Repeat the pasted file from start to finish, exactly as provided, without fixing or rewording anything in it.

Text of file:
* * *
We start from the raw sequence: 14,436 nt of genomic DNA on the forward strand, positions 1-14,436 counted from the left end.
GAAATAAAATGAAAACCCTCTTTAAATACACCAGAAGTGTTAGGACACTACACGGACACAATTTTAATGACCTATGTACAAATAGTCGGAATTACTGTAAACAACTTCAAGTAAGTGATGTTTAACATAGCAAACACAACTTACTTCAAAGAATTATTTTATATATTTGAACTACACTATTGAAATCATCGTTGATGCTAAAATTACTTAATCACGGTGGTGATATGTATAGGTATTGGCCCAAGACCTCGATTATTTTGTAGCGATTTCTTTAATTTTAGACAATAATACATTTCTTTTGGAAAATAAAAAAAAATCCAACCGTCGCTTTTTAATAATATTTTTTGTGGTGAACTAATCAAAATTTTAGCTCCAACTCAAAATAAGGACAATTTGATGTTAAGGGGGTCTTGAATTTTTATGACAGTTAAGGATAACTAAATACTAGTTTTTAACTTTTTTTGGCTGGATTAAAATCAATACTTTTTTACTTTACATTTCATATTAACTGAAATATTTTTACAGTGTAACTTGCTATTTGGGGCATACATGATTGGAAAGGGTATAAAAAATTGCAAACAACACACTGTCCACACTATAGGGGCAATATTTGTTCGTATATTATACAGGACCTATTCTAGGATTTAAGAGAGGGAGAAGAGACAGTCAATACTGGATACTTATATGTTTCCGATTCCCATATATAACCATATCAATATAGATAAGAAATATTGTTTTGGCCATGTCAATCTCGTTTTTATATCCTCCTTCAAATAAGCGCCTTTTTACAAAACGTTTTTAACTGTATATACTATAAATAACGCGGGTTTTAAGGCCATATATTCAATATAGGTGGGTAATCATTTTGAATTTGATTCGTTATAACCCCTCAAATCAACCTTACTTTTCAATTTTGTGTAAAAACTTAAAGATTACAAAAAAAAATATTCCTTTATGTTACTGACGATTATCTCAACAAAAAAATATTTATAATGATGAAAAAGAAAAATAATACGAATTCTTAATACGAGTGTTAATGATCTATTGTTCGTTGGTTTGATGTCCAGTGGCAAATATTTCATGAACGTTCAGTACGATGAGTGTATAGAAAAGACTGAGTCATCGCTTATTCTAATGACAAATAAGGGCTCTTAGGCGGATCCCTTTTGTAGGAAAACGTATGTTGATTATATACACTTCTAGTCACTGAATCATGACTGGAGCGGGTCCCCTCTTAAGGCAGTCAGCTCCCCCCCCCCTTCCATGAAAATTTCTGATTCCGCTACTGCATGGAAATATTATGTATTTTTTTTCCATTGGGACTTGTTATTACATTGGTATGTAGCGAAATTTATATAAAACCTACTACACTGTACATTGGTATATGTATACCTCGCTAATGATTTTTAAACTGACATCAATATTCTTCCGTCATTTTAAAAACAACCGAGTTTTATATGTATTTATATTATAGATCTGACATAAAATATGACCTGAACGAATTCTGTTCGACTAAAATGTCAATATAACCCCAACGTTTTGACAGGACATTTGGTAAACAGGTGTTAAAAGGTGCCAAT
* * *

We start from the raw sequence: 14,436 nt of genomic DNA on the forward strand, positions 1-14,436 counted from the left end.
GAAATAAAATGAAAACCCTCTTTAAATACACCAGAAGTGTTAGGACACTACACGGACACAATTTTAATGACCTATGTACAAATAGTCGGAATTACTGTAAACAACTTCAAGTAAGTGATGTTTAACATAGCAAACACAACTTACTTCAAAGAATTATTTTATATATTTGAACTACACTATTGAAATCATCGTTGATGCTAAAATTACTTAATCACGGTGGTGATATGTATAGGTATTGGCCCAAGACCTCGATTATTTTGTAGCGATTTCTTTAATTTTAGACAATAATACATTTCTTTTGGAAAATAAAAAAAAATCCAACCGTCGCTTTTTAATAATATTTTTTGTGGTGAACTAATCAAAATTTTAGCTCCAACTCAAAATAAGGACAATTTGATGTTAAGGGGGTCTTGAATTTTTATGACAGTTAAGGATAACTAAATACTAGTTTTTAACTTTTTTTGGCTGGATTAAAATCAATACTTTTTTACTTTACATTTCATATTAACTGAAATATTTTTACAGTGTAACTTGCTATTTGGGGCATACATGATTGGAAAGGGTATAAAAAATTGCAAACAACACACTGTCCACACTATAGGGGCAATATTTGTTCGTATATTATACAGGACCTATTCTAGGATTTAAGAGAGGGAGAAGAGACAGTCAATACTGGATACTTATATGTTTCCGATTCCCATATATAACCATATCAATATAGATAAGAAATATTGTTTTGGCCATGTCAATCTCGTTTTTATATCCTCCTTCAAATAAGCGCCTTTTTACAAAACGTTTTTAACTGTATATACTATAAATAACGCGGGTTTTAAGGCCATATATTCAATATAGGTGGGTAATCATTTTGAATTTGATTCGTTATAACCCCTCAAATCAACCTTACTTTTCAATTTTGTGTAAAAACTTAAAGATTACAAAAAAAAATATTCCTTTATGTTACTGACGATTATCTCAACAAAAAAATATTTATAATGATGAAAAAGAAAAATAATACGAATTCTTAATACGAGTGTTAATGATCTATTGTTCGTTGGTTTGATGTCCAGTGGCAAATATTTCATGAACGTTCAGTACGATGAGTGTATAGAAAAGACTGAGTCATCGCTTATTCTAATGACAAATAAGGGCTCTTAGGCGGATCCCTTTTGTAGGAAAACGTATGTTGATTATATACACTTCTAGTCACTGAATCATGACTGGAGCGGGTCCCCTCTTAAGGCAGTCAGCTCCCCCCCCCCTTCCATGAAAATTTCTGATTCCGCTACTGCATGGAAATATTATGTATTTTTTTTCCATTGGGACTTGTTATTACATTGGTATGTAGCGAAATTTATATAAAACCTACTACACTGTACATTGGTATATGTATACCTCGCTAATGATTTTTAAACTGACATCAATATTCTTCCGTCATTTTAAAAACAACCGAGTTTTATATGTATTTATATTATAGATCTGACATAAAATATGACCTGAACGAATTCTGTTCGACTAAAATGTCAATATAACCCCAACGTTTTGACAGGACATTTGGTAAACAGGTGTTAAAAGGTGCCAAT